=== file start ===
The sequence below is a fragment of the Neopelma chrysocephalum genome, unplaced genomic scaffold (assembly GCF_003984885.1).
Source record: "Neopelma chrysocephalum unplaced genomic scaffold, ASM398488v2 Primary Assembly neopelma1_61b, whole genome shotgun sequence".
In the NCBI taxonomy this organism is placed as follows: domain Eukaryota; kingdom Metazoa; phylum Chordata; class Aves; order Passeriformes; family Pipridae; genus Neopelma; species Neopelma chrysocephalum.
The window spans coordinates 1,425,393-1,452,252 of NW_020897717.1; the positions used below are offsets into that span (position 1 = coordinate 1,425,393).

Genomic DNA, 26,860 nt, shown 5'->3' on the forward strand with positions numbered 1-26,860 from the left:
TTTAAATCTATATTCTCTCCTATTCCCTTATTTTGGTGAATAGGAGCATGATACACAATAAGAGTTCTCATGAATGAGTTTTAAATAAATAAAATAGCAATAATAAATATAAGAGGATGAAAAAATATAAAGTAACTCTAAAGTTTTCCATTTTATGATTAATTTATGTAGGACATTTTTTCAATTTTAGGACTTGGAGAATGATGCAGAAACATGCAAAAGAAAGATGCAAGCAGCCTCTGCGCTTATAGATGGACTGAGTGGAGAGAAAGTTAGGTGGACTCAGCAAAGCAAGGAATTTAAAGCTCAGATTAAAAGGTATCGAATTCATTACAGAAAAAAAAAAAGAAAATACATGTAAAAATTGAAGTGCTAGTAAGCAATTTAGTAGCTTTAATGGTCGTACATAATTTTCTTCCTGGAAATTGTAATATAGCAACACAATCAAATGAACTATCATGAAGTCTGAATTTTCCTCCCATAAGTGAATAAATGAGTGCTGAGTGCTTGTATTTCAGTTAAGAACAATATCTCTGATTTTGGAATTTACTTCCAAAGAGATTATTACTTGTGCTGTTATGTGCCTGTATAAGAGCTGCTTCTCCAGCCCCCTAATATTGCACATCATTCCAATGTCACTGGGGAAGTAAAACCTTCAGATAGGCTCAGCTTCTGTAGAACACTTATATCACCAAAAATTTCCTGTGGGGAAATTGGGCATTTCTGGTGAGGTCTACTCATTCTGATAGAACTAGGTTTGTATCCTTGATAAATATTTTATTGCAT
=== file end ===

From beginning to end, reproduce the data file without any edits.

The sequence below is a fragment of the Neopelma chrysocephalum genome, unplaced genomic scaffold (assembly GCF_003984885.1).
Source record: "Neopelma chrysocephalum unplaced genomic scaffold, ASM398488v2 Primary Assembly neopelma1_61b, whole genome shotgun sequence".
In the NCBI taxonomy this organism is placed as follows: domain Eukaryota; kingdom Metazoa; phylum Chordata; class Aves; order Passeriformes; family Pipridae; genus Neopelma; species Neopelma chrysocephalum.
The window spans coordinates 1,425,393-1,452,252 of NW_020897717.1; the positions used below are offsets into that span (position 1 = coordinate 1,425,393).

Genomic DNA, 26,860 nt, shown 5'->3' on the forward strand with positions numbered 1-26,860 from the left:
TTTAAATCTATATTCTCTCCTATTCCCTTATTTTGGTGAATAGGAGCATGATACACAATAAGAGTTCTCATGAATGAGTTTTAAATAAATAAAATAGCAATAATAAATATAAGAGGATGAAAAAATATAAAGTAACTCTAAAGTTTTCCATTTTATGATTAATTTATGTAGGACATTTTTTCAATTTTAGGACTTGGAGAATGATGCAGAAACATGCAAAAGAAAGATGCAAGCAGCCTCTGCGCTTATAGATGGACTGAGTGGAGAGAAAGTTAGGTGGACTCAGCAAAGCAAGGAATTTAAAGCTCAGATTAAAAGGTATCGAATTCATTACAGAAAAAAAAAAAGAAAATACATGTAAAAATTGAAGTGCTAGTAAGCAATTTAGTAGCTTTAATGGTCGTACATAATTTTCTTCCTGGAAATTGTAATATAGCAACACAATCAAATGAACTATCATGAAGTCTGAATTTTCCTCCCATAAGTGAATAAATGAGTGCTGAGTGCTTGTATTTCAGTTAAGAACAATATCTCTGATTTTGGAATTTACTTCCAAAGAGATTATTACTTGTGCTGTTATGTGCCTGTATAAGAGCTGCTTCTCCAGCCCCCTAATATTGCACATCATTCCAATGTCACTGGGGAAGTAAAACCTTCAGATAGGCTCAGCTTCTGTAGAACACTTATATCACCAAAAATTTCCTGTGGGGAAATTGGGCATTTCTGGTGAGGTCTACTCATTCTGATAGAACTAGGTTTGTATCCTTGATAAATATTTTATTGCAT